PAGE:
In this case, instead of merely reviewing Mobil's plan, the DOT in fact held many informal hearings, and it did not limit its review to assessing the alternative proposal in the context of its own expertise. Instead, it permitted and invited comment from others including the mayor and representatives of MarketFair, and it concedes that some of the material it received was not shown to Mobil prior to decision.

Tosco relies primarily on High Horizons Dev. v. Dept. of Transp., 120 N.J. 40 (1990). That case involved a property owner's application for access to a state highway. The Court held that the property owner was not entitled to a trial-type hearing but he was "certainly entitled to procedural fairness in pursuing discretionary access." Id. at 49. By way of further explanation, the Court said:

If the DOT is exercising "policy or discretion" with respect to access, a clear requirement for a trial-type hearing is not present. On the other hand, if the question turns on expert opinion relied on by the agency, one must be able in some way to contest the bases of the opinion.

Professor Davis, discussing the requirements for a evidentiary hearing, states:

"Due process never requires a trial on non-factual issues. What is needed on such issues is argument, written or oral, not evidence and not trial procedure . . . . [Id. at 51 (citation omitted).]

The Court added,

There is no question that the property owner should have full opportunity to be heard by the agency, that is, to submit comment with respect to the agency's decision, and to meet any conclusions that may be unfavorable to the property owner. [Id. at 52.]

Finally the Court commented on the impropriety of the DOT's reliance on undisclosed evidence:

Because the procedural requirements of due process necessarily vary from case to case, Lopez v. New Jersey Bell Tel. Co., 51 N.J. 362, 373, 240 A.2d 670 (1968), the question arises whether in this case the requirements of due process mandate further, more formal agency action. On that score, there is one aspect of this case that is extremely troubling, namely, the agency's reliance on undisclosed evidence, which could not be contested by the property owner. Certainly, included among the elements of procedural fairness is a chance to know the opposing evidence and argument and to present evidence and argument in response. 2 K. Davis, supra, § 10:6, at 327, cited in Board of Educ. v. Cooperman, supra, 105 N.J. at 600, 523 A.2d 655.

One of the core values of judicial review of administrative action is the furtherance of accountability. Thus, an agency is never free to act on undisclosed evidence that parties have had no opportunity to rebut. Brotherhood of R.R. Trainmen v. Palmer, 47 N.J. 482, 487, 221 A.2d 721 (1966). In this case, it appears that the agency did consider recommendations that were not disclosed to the property owner, and the property owner was not entitled to comment thereon. We agree with the Appellate Division that here "DOT violated the requirements of administrative due process by failing to disclose all of the documents upon which it relied in denying appellant's application." 231 N.J. Super. at 407, 555 A.2d 740.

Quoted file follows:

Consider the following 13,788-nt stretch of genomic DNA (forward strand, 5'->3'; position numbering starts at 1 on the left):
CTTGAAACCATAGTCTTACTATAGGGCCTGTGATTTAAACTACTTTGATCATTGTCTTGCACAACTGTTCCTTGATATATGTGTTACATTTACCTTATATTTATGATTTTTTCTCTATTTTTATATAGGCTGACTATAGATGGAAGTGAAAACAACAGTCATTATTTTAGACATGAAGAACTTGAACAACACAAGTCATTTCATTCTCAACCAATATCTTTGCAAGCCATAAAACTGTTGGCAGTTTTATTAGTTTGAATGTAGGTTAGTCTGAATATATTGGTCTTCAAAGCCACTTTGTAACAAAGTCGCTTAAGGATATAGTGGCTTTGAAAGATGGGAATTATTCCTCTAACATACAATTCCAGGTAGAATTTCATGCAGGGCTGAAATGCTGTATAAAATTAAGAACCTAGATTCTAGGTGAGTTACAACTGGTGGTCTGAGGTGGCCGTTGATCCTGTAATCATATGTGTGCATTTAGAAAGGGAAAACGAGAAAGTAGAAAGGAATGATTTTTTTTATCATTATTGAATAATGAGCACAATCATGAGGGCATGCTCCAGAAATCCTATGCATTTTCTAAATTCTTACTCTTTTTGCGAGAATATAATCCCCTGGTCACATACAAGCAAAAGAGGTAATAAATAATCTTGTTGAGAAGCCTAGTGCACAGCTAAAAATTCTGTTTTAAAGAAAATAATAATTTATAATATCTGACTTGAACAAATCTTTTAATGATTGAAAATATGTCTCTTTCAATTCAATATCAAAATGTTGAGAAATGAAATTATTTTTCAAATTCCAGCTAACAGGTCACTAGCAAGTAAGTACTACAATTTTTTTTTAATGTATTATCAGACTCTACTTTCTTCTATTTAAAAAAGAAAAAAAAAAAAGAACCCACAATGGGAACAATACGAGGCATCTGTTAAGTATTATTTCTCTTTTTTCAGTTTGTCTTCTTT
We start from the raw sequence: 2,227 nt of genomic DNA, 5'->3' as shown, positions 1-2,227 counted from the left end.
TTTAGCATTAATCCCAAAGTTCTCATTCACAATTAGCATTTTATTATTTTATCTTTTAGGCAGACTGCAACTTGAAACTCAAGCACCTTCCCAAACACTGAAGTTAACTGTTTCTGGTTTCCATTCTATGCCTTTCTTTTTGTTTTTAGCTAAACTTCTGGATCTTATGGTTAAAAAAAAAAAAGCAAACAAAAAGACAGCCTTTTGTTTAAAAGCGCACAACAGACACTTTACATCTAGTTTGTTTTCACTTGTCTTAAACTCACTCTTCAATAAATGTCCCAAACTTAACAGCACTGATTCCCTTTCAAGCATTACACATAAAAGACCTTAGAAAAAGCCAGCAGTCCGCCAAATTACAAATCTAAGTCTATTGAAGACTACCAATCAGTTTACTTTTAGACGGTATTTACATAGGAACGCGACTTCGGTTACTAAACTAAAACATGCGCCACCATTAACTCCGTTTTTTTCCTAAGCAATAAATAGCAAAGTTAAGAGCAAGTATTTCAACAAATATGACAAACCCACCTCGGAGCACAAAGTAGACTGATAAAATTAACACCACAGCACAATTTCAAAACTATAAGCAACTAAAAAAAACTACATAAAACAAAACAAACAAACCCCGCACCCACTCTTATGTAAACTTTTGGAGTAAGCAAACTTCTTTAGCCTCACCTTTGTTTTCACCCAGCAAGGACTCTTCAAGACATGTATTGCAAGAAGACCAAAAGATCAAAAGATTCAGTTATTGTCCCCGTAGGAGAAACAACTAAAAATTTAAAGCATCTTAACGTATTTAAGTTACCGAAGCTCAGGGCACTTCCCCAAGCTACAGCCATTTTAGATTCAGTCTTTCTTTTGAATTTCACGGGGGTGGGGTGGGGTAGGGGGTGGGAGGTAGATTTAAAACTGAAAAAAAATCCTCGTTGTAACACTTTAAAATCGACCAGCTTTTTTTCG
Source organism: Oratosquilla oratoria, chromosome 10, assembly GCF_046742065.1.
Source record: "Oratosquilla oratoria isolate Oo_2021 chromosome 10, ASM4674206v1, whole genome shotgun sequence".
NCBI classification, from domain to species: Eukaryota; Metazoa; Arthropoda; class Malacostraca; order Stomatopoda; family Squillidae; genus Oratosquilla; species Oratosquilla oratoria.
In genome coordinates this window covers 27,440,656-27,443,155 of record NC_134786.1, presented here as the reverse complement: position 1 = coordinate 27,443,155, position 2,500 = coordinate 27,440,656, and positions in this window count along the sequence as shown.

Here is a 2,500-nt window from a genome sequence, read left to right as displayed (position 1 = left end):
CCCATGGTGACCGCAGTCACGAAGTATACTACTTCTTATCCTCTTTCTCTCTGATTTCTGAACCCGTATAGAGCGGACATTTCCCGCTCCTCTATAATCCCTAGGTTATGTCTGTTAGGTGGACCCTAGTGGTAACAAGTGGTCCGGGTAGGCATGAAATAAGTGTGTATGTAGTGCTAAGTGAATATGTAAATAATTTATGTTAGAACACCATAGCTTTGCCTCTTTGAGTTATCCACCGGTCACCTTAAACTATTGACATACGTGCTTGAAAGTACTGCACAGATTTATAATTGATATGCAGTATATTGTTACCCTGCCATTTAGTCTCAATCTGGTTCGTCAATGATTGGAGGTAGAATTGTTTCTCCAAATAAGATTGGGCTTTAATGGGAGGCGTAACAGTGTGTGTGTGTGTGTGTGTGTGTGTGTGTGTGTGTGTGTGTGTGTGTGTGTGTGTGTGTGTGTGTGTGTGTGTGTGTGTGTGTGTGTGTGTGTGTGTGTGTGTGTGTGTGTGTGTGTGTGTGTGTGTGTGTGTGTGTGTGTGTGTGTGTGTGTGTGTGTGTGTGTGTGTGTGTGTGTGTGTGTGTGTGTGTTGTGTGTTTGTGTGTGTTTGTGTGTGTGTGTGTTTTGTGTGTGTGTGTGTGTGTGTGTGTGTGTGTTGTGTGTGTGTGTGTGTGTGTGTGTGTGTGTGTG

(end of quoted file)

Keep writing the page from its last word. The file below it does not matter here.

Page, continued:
Hence, in the circumstances of this case, we agree with the Appellate Division that a remand is required to accord administrative due process. The case, however, does not meet the definition of a "contested case" under the APA and need not, although it may, be referred by the agency to the OAL. At a minimum DOT must accord the property owner a new hearing at which it may meet and contest all evidence relied on by the agency. The agency must tailor the procedure to ensure due process and may allow cross-examination of its experts to satisfy that requirement. See Board of Educ. v. Cooperman, supra, 105 N.J. at 601, 523 A.2d 655 (agency should exercise power to allow cross-examination in the interests of justice). [Id. at 53-54.]

The DOT argues that High Horizons is inapplicable because this case does not involve the denial of a permit for highway access but the alignment of a highway. It argues further, "If DOT were required to hold hearings on every highway design decision on which a property owner wanted to be heard, highway projects would be delayed for years."

There is considerable merit to the DOT's position if its argument were to be understood as limited to trial-type hearings in this context. But it seems to be arguing, as well, that Mobil was not entitled to any hearing. The question, then, appears to be this: when a property owner is not entitled to an informal hearing before the DOT but is nonetheless granted that privilege, may the DOT render its decision while relying in part on adverse information received from others and withheld from the property owner?

In High Horizons, the Court said that "an agency is never free to act on undisclosed evidence that parties have had no opportunity to rebut." Id. at 53. Since the DOT followed that prohibited course in this case, a remand to the agency is necessary so that in an informal setting or by written submission, Tosco may submit material to rebut the previously undisclosed information on which the agency relied.

We reject Tosco's argument in relation to the last plan Mobil submitted, the plan that it argues would have required a waiver of the denial of highway access. In rejecting that plan, the assistant commissioner noted that he was not taking into account any effect of the plan on MarketFair. Rather, he explained in his extensive letter of June 22, 1999, the plan was being rejected because "it did not meet accepted highway design standards."

In light of the remand ordered, we need not consider Tosco's remaining arguments which attack the decisions made by the DOT with respect to the first four Mobil plans, the decisions that must be reconsidered by the DOT after Tosco has had an opportunity to rebut the previously undisclosed evidence.

Affirmed in part, reversed in part, and remanded for further proceedings consistent with this opinion. We do not retain jurisdiction.

20010216

© 2001 VersusLaw Inc.